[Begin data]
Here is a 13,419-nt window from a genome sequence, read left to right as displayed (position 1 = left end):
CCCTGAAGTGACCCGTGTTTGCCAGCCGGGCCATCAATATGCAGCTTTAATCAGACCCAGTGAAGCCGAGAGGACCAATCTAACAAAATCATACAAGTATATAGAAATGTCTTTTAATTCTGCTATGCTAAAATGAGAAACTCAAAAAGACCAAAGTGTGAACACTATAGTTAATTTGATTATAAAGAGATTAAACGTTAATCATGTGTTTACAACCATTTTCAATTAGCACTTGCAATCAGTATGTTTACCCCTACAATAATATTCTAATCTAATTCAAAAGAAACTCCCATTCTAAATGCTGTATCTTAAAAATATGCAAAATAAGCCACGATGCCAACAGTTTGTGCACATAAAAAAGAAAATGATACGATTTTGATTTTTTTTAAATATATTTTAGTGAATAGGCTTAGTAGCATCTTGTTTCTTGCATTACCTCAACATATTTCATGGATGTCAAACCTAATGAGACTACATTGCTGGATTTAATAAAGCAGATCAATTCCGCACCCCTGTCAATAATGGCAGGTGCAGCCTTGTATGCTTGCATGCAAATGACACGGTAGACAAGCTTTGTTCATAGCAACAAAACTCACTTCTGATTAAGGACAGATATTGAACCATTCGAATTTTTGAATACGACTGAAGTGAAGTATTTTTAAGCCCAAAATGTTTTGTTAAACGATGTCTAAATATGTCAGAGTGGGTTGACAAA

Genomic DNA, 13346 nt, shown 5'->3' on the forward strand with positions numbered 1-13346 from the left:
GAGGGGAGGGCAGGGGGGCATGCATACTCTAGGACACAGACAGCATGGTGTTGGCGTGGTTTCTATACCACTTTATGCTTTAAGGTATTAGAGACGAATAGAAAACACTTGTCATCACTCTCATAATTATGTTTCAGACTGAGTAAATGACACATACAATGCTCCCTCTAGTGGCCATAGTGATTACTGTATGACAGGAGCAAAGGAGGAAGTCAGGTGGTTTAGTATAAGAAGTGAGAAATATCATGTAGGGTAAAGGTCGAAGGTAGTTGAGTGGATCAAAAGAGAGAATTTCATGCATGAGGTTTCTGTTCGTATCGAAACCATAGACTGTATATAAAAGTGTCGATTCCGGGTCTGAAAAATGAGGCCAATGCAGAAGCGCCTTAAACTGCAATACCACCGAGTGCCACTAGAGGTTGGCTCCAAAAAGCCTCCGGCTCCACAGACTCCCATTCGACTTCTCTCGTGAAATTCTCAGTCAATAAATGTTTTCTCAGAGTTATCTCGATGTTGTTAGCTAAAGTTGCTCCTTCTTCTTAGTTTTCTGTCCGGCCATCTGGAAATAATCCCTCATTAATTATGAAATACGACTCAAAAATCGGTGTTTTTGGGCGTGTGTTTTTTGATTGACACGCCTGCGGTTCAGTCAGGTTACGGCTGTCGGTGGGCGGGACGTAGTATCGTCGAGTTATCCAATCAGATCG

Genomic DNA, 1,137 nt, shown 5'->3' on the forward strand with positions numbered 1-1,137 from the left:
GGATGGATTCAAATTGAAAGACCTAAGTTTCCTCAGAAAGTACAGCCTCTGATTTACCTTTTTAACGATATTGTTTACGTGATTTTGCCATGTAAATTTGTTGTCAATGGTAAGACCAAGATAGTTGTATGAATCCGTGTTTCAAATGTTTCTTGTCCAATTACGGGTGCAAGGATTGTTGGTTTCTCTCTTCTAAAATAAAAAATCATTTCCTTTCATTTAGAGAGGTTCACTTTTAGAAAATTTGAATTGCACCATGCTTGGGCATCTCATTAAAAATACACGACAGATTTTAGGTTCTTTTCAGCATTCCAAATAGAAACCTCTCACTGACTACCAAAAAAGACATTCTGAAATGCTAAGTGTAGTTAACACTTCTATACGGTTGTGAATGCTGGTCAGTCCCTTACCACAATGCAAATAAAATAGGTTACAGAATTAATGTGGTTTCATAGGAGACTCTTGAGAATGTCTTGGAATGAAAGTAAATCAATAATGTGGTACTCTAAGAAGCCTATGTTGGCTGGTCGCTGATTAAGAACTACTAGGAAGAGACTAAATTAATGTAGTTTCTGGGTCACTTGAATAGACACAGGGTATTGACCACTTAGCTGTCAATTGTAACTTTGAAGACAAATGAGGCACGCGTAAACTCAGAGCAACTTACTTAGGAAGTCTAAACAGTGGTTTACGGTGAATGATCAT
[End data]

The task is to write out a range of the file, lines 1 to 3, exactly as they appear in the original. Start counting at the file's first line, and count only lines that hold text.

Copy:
Here is a 13,419-nt window from a genome sequence, read left to right as displayed (position 1 = left end):
CCCTGAAGTGACCCGTGTTTGCCAGCCGGGCCATCAATATGCAGCTTTAATCAGACCCAGTGAAGCCGAGAGGACCAATCTAACAAAATCATACAAGTATATAGAAATGTCTTTTAATTCTGCTATGCTAAAATGAGAAACTCAAAAAGACCAAAGTGTGAACACTATAGTTAATTTGATTATAAAGAGATTAAACGTTAATCATGTGTTTACAACCATTTTCAATTAGCACTTGCAATCAGTATGTTTACCCCTACAATAATATTCTAATCTAATTCAAAAGAAACTCCCATTCTAAATGCTGTATCTTAAAAATATGCAAAATAAGCCACGATGCCAACAGTTTGTGCACATAAAAAAGAAAATGATACGATTTTGATTTTTTTTAAATATATTTTAGTGAATAGGCTTAGTAGCATCTTGTTTCTTGCATTACCTCAACATATTTCATGGATGTCAAACCTAATGAGACTACATTGCTGGATTTAATAAAGCAGATCAATTCCGCACCCCTGTCAATAATGGCAGGTGCAGCCTTGTATGCTTGCATGCAAATGACACGGTAGACAAGCTTTGTTCATAGCAACAAAACTCACTTCTGATTAAGGACAGATATTGAACCATTCGAATTTTTGAATACGACTGAAGTGAAGTATTTTTAAGCCCAAAATGTTTTGTTAAACGATGTCTAAATATGTCAGAGTGGGTTGACAAA

Genomic DNA, 13346 nt, shown 5'->3' on the forward strand with positions numbered 1-13346 from the left: